LAPD report attributes May Day incident to lack of leadership, training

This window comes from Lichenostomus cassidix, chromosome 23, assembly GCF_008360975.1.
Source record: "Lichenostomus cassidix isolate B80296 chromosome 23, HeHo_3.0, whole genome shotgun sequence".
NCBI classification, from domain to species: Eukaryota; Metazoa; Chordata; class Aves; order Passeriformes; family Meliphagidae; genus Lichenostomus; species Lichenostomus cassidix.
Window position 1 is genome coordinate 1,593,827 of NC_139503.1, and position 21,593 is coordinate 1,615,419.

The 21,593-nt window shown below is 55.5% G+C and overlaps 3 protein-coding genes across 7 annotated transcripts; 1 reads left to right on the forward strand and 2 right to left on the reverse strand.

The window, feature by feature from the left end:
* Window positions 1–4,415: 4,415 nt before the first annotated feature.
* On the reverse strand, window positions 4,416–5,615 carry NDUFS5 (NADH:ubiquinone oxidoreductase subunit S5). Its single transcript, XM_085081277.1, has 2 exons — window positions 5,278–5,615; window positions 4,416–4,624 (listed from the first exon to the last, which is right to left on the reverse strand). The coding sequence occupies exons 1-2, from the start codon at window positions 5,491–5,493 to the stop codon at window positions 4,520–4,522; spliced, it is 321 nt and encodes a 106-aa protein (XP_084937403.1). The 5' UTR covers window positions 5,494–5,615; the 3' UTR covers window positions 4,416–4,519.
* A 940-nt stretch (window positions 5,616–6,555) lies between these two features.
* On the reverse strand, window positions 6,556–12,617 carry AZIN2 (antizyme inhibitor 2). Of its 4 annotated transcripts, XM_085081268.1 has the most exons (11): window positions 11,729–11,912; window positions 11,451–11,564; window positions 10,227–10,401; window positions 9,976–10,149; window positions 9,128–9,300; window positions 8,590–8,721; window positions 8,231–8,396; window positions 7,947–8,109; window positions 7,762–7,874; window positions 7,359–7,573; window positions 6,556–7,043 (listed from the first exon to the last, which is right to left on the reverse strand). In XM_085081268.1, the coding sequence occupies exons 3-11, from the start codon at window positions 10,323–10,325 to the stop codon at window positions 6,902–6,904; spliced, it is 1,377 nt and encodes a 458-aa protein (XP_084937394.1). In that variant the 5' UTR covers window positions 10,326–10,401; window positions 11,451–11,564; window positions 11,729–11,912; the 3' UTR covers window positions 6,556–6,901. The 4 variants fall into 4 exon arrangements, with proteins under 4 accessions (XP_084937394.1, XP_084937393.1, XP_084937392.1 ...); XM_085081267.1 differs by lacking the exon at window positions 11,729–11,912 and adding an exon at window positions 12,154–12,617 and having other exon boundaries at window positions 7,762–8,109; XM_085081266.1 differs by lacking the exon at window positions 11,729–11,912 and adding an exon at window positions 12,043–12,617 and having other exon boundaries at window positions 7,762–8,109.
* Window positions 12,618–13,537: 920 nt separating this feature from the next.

first_imgA police investigation released today blamed problems in leadership and training for a May Day melee in which officers in riot gear pummeled news media and demonstrators at an immigration rally. The 90-page report to the civilian Los Angeles Police Commission echoed previous conclusions by Police Chief William Bratton and made a host of recommendations for changes in the way the Los Angeles Police Department handles confrontations. Police had several chances to stop the violence during the confrontation, the report said. “Instead, the failing leadership, breakdown in supervision and breakdown in personal discipline caused those without full situational awareness to take action without understanding how their decisions might affect the final outcome,” the report concluded. “The larger issue was the fact that not a single supervisor or member of the command staff involved attempted to intervene,” the report said. Deputy Chief Caylor “Lee” Carter underestimated the size and significance of the rally, and verbally reprimanded an LAPD captain who had suggested additional planning, the report said. The report cited confusion among officers about who was in charge and tension between Carter and two other commanding officers. “As a result, subordinate officers witnessed conflicting direction,” the report said, adding that officers in the field made requests over the radio that went unacknowledged. The report to the commission recommended that the LAPD improve communication between commanders and officers during public events. It also recommended putting officers’ names or serial numbers on their helmets and vests to make them more easily identifiable. Police also should annually review crowd control policies “including use of force,” the report said. “It appeared that some of the officers and supervisors in MacArthur Park believed that, contrary to department policy, baton strikes could be used to compel a person to disperse, even if they were merely standing in front of the officers, failing to respond to direction,” the report said. All of the recommendations will be implemented by the department within a year, the report said. Tim Sands, president of the Los Angeles Police Protective League, which represents officers, said the report revealed the downside of a department decision in recent years to not train all officers for large tactical situations. “We are pleased that one of the outcomes of the incident is that the department has agreed to stop sacrificing training,” Sands said in a prepared statement. The report did not address the issue of how officers involved in the melee should be disciplined. That is being handled in a separate LAPD process. Since the May 1 melee, there has been a staff shakeup at the department. Lawsuits have been filed. Several investigations were launched. Mayor Antonio Villaraigosa has said he was “deeply, personally troubled” by the violence. The clash in MacArthur Park broke out after officers reported being targeted by as many as 50 “agitators” throwing rocks and bottles. Bratton has said a breakdown in police command led officers to respond with force, swing batons and fire dozens of bean bags, sponges and other nonlethal projectiles to disperse a crowd of demonstrators and journalists in the park. He also faulted poor communication and planning. “It all broke down,” Bratton has said. No one was seriously hurt, but images of baton-wielding officers knocking people to the ground played repeatedly on newscasts. The city is facing hundreds of lawsuits stemming from the melee. Last month, a claim was filed against the city on behalf of 164 people who say they were injured by officers. Since then 10 lawsuits and 94 other claims have been filed.160Want local news?Sign up for the Localist and stay informed Something went wrong. Please try again.subscribeCongratulations! You’re all set!last_img

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